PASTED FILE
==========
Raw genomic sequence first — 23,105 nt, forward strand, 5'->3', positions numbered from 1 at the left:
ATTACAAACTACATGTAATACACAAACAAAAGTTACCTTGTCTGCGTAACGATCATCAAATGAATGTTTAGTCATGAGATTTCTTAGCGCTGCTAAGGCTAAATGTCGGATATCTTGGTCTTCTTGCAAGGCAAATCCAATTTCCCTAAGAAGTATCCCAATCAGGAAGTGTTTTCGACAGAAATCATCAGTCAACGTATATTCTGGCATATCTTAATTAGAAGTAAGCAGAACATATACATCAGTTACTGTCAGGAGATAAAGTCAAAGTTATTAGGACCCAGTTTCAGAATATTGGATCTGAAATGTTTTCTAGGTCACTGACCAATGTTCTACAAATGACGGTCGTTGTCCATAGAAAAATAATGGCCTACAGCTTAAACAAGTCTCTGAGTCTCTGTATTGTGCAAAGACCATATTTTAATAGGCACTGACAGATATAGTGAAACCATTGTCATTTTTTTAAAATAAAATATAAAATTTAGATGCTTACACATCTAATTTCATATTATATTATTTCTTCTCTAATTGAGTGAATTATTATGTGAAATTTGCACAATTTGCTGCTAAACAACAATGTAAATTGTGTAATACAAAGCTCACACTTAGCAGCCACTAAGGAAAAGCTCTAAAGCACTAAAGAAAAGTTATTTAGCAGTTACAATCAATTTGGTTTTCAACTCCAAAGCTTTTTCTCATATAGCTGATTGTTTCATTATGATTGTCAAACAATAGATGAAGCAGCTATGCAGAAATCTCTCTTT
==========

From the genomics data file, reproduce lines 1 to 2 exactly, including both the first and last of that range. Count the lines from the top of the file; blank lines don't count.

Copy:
Raw genomic sequence first — 23,105 nt, forward strand, 5'->3', positions numbered from 1 at the left:
ATTACAAACTACATGTAATACACAAACAAAAGTTACCTTGTCTGCGTAACGATCATCAAATGAATGTTTAGTCATGAGATTTCTTAGCGCTGCTAAGGCTAAATGTCGGATATCTTGGTCTTCTTGCAAGGCAAATCCAATTTCCCTAAGAAGTATCCCAATCAGGAAGTGTTTTCGACAGAAATCATCAGTCAACGTATATTCTGGCATATCTTAATTAGAAGTAAGCAGAACATATACATCAGTTACTGTCAGGAGATAAAGTCAAAGTTATTAGGACCCAGTTTCAGAATATTGGATCTGAAATGTTTTCTAGGTCACTGACCAATGTTCTACAAATGACGGTCGTTGTCCATAGAAAAATAATGGCCTACAGCTTAAACAAGTCTCTGAGTCTCTGTATTGTGCAAAGACCATATTTTAATAGGCACTGACAGATATAGTGAAACCATTGTCATTTTTTTAAAATAAAATATAAAATTTAGATGCTTACACATCTAATTTCATATTATATTATTTCTTCTCTAATTGAGTGAATTATTATGTGAAATTTGCACAATTTGCTGCTAAACAACAATGTAAATTGTGTAATACAAAGCTCACACTTAGCAGCCACTAAGGAAAAGCTCTAAAGCACTAAAGAAAAGTTATTTAGCAGTTACAATCAATTTGGTTTTCAACTCCAAAGCTTTTTCTCATATAGCTGATTGTTTCATTATGATTGTCAAACAATAGATGAAGCAGCTATGCAGAAATCTCTCTTT